|Down to three tools... email@example.com (INPACT5 inpact5) (1996-07-05)|
|Re: Down to three tools... firstname.lastname@example.org (Troy Noble) (1996-07-13)|
|C++ Class wrapper for yacc email@example.com (1996-07-18)|
|Re: C++ Class wrapper for yacc firstname.lastname@example.org (Scott Stanchfield) (1996-07-20)|
|Re: C++ Class wrapper for yacc email@example.com (1996-07-20)|
|From:||"Troy Noble" <firstname.lastname@example.org>|
|Date:||13 Jul 1996 22:04:57 -0400|
I too made a great search for parser/compiler generator tools. I also
checked out PRECC, which I found to be pretty impressive but poorly
documented. All the features of PCCTS, but hard to "guess" how to get
You may want to consider PRECC as your fourth candidate. It is at:
Now, about the other three candidates (I really only know about 2 of
> INPACT5 inpact5 <email@example.com> wrote in article
> <H2>Presentation of the problem :</H2>
> <H2>A few comments on these tools :</H2>
> <H2>pccts :</H2>
> Appears to be everything that I've ever wanted a translator to be. I
> only need to define a couple of files and away we go. So, where's the
> documentation? I have the book. It reads like a reference manual. The
> guide for newbies seems pretty cryptic (I need to know how to use pccts
> to understand the guide... ack!). I want to know how to _use_ the
> language! The tutorials are in C mode - which is great and all, but I'd
> like to use C++ mode. No, I don't learn really well just in looking at
> the examples - and besides that the examples do not appear to pertain to
> my case. All I want to do is to put the thing in an AST and then into C
> - how hard can it be? I've already got a great start on my grammar
> (thanks to Pat Terry - see coco/r). Is there a reason why no one
> answers my requests for the pccts Pascal grammar? Should I just mail
> directly to John with all of my questions? (I know that I wouldn't want
> my mailbox cluttered up with silly questions, but you guys sure aren't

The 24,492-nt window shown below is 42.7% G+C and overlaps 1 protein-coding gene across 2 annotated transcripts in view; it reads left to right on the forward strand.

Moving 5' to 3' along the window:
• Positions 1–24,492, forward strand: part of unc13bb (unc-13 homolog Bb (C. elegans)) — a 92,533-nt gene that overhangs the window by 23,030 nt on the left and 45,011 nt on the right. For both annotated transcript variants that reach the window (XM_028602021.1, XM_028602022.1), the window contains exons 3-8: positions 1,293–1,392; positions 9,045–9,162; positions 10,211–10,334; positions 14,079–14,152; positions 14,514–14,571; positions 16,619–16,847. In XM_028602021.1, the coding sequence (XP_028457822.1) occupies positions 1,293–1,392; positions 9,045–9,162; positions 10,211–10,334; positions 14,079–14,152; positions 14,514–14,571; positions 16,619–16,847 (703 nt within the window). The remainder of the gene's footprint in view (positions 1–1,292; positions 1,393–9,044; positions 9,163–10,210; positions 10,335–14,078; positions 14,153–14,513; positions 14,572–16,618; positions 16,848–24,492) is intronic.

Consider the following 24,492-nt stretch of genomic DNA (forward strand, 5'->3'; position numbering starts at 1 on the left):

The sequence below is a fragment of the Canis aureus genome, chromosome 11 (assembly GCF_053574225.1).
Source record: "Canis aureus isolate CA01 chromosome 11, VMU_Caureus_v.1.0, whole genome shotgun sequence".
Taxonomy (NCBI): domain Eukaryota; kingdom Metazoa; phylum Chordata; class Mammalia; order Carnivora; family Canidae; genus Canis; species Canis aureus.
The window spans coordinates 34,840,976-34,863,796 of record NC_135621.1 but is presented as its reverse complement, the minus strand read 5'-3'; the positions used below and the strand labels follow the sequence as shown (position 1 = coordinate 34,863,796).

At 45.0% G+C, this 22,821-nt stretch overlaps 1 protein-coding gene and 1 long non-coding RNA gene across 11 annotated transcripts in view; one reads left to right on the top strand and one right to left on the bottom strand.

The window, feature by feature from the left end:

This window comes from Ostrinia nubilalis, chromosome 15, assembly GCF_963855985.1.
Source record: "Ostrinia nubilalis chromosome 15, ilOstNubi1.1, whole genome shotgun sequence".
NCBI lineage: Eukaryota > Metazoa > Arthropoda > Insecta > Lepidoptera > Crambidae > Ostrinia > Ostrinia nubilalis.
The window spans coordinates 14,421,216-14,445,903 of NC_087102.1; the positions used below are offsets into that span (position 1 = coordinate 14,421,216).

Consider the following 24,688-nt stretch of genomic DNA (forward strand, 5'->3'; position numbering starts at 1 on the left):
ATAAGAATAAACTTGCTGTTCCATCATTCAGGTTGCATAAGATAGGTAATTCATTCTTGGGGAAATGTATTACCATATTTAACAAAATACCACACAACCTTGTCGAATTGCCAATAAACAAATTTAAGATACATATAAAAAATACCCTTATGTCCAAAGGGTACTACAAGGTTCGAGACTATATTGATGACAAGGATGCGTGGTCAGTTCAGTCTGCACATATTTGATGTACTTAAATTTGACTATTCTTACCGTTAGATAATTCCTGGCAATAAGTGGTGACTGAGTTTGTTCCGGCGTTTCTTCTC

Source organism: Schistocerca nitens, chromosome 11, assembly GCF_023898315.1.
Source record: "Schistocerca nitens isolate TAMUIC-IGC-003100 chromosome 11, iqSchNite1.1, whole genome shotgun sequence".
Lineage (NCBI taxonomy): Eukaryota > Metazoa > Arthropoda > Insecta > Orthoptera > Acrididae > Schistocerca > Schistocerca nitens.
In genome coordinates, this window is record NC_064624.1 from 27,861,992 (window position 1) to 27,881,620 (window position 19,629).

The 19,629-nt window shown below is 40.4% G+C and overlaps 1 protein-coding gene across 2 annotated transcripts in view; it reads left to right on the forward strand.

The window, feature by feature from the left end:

> helping all that much!)
PCCTS is now my tool of choice for a few reasons:
- The EBNF can be quite readable if you do it right.
- Inifinite lookahead... or 1, 2, 3, ... levels of lookahead. You can
lookahead value in as a parameter to the parser generator.
- The Lexical and Parser stuff all lives in a single file together, and
descriptions are so tightly integrated you don't really have to know
one ends and the other begins. Although if you've used Lex & Yacc it
should be pretty obvious.
- It is oh so portable, I've compiled the generated code everywhere. With
exception of Visual C++, it works great. Visual C++ seemed to choke on
large grammars. Microsoft's official reply: "the parser will not handle
than 103 nested levels of if/then/else/for statements". Something to do
a known "feature" of their preprocessor. Otherwise works great on every
ANSI-C compiler I've tried.
- Grammer maintainability is outstanding, as compared to tools like YACC.
I even forgot how to say "shift-reduce conflict".
- All can be done in one *.g file, or in multiple files if you so desire.
compact grammars make this do-able. If you want multiple *.g files and
supporting *.c files you can do that as well.
- You can also override the default error reporting quite easily -- which
must for my application.
- The command line is straightforward, and works. I didn't have to use
graphical tools, which I like. That way I can build the antlr/dlg
my Borland IDE, Microsoft Visual C++ IDE, or a Unix makefile. No sweat,
and no buttons to push during the build process.
- Has been thoroughly tested and supported. PCCTS is a mature product.
- A C++ parser has been written using PCCTS. This to me is the acid test
power of a parser, as C++ is 'bout the nastiest language there is to
- I could understand and debug the generated code. My superiors
liked this fact, as I can pretty much assure them that I'll never be
a corner because some "black box" that isn't even my software broke.
Lex & Yacc and those huge tables of numbers. Not my cuppa tea.
I too was intimidated by the documents, but after I implemented my sample